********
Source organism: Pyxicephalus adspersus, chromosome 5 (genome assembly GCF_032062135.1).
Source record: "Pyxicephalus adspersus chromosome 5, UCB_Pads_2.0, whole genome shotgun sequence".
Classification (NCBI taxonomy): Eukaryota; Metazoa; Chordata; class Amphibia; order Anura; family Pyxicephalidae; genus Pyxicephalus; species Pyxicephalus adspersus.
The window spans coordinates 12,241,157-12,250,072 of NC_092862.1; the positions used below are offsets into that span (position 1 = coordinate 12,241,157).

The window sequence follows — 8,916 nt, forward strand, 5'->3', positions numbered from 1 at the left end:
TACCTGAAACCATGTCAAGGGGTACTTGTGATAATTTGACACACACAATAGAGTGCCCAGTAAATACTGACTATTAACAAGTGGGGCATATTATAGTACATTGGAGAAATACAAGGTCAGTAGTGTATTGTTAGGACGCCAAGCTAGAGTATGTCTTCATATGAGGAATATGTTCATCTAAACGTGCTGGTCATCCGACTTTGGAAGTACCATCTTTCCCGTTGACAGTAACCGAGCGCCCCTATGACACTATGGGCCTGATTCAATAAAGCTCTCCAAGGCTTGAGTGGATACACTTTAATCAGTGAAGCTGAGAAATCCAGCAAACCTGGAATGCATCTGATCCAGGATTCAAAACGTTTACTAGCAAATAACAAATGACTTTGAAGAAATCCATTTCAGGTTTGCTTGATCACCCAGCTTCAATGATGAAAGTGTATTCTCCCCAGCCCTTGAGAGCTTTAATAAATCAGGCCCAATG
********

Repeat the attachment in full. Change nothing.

Source organism: Pyxicephalus adspersus, chromosome 5 (genome assembly GCF_032062135.1).
Source record: "Pyxicephalus adspersus chromosome 5, UCB_Pads_2.0, whole genome shotgun sequence".
Classification (NCBI taxonomy): Eukaryota; Metazoa; Chordata; class Amphibia; order Anura; family Pyxicephalidae; genus Pyxicephalus; species Pyxicephalus adspersus.
The window spans coordinates 12,241,157-12,250,072 of NC_092862.1; the positions used below are offsets into that span (position 1 = coordinate 12,241,157).

The window sequence follows — 8,916 nt, forward strand, 5'->3', positions numbered from 1 at the left end:
TACCTGAAACCATGTCAAGGGGTACTTGTGATAATTTGACACACACAATAGAGTGCCCAGTAAATACTGACTATTAACAAGTGGGGCATATTATAGTACATTGGAGAAATACAAGGTCAGTAGTGTATTGTTAGGACGCCAAGCTAGAGTATGTCTTCATATGAGGAATATGTTCATCTAAACGTGCTGGTCATCCGACTTTGGAAGTACCATCTTTCCCGTTGACAGTAACCGAGCGCCCCTATGACACTATGGGCCTGATTCAATAAAGCTCTCCAAGGCTTGAGTGGATACACTTTAATCAGTGAAGCTGAGAAATCCAGCAAACCTGGAATGCATCTGATCCAGGATTCAAAACGTTTACTAGCAAATAACAAATGACTTTGAAGAAATCCATTTCAGGTTTGCTTGATCACCCAGCTTCAATGATGAAAGTGTATTCTCCCCAGCCCTTGAGAGCTTTAATAAATCAGGCCCAATG